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U.S. Stock Market Forecast: Take Cover

Posted Jul 04 2010 11:01am

Bull market With the stock market lurching again, plenty of investors are nervous, and some are downright bearish. Then there’s Robert Prechter , the market forecaster and social theorist, who is in another league entirely.

Mr. Prechter is convinced that we have entered a market decline of staggering proportions — perhaps the biggest of the last 300 years.  Buy-and-hold stock investors will be devastated in a crash much worse than the declines of 2008 and early 2009 or the worst years of the Great Depression or the Panic of 1873, he predicted.

“I’m saying: ‘Winter is coming. Buy a coat,’ ” he said. “Other people are advising people to stay naked. If I’m wrong, you’re not hurt. If they’re wrong, you’re dead. It’s pretty benign advice to opt for safety for a while.”

His advice: individual investors should move completely out of the market and hold cash and cash equivalents, like Treasury bills , for years to come.   The Dow, which now stands at 9,686.48, is likely to fall well below 1,000 over perhaps five or six years as a grand market cycle comes to an end, he said. That unraveling, combined with a depression and deflation , will make anyone holding cash “extremely grateful for their prudence.”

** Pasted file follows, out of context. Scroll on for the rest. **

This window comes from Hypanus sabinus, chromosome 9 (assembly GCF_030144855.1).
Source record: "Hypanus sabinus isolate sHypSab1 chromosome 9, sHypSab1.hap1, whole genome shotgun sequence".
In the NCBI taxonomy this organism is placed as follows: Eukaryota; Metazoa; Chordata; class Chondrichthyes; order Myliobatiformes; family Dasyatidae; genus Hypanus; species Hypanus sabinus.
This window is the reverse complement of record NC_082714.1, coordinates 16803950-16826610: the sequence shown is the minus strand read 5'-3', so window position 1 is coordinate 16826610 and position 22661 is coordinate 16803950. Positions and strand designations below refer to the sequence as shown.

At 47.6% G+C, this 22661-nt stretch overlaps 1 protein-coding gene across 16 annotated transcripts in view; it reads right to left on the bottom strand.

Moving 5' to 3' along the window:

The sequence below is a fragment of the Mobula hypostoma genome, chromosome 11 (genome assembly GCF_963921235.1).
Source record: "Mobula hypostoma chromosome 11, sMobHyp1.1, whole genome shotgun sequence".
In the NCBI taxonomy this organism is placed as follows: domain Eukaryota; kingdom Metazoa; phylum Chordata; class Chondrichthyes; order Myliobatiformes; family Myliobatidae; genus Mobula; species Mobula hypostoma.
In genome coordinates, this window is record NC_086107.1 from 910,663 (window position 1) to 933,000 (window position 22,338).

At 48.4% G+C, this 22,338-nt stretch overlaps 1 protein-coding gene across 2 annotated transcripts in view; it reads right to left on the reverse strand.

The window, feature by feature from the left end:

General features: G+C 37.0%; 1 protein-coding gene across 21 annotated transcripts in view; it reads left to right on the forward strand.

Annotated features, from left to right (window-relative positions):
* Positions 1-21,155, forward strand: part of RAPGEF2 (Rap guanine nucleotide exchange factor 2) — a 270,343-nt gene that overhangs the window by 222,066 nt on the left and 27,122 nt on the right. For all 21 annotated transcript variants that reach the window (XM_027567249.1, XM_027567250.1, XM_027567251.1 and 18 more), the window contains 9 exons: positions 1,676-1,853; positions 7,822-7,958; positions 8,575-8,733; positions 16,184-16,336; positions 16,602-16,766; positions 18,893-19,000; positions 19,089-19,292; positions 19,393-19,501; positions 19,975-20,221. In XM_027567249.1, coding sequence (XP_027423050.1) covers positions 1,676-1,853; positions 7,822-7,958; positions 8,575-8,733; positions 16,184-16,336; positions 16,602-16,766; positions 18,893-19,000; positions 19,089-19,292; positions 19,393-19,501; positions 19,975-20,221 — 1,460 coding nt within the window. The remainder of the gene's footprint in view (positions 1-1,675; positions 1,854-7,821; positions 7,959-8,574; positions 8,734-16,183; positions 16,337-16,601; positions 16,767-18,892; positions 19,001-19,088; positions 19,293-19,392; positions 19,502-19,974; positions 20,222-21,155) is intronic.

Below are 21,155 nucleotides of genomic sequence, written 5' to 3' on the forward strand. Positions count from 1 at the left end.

Along with A. J. Frost, Mr. Prechter wrote “ Elliott Wave Principle ,” a 1978 book that predicted the emergence of a great bull market — a forecast that was largely fulfilled. By 1987, he was widely regarded as an expert in technical analysis. Articles in The New York Times said he was known as “the market’s leading technical guru” — and more. An article in October that year said he had “emerged as both prophet and deity, an adviser whose advice reaches so many investors that he tends to pull the market the way he has predicted it will move.”

In 2002, he published “ Conquer the Crash ,” which predicted misery ahead. Even so, he said in 2008 that the market would soon rally sharply — then said late last year that stocks were about to fall and that the great decline would resume.

Source: The New York Times, July 4, 2010

 

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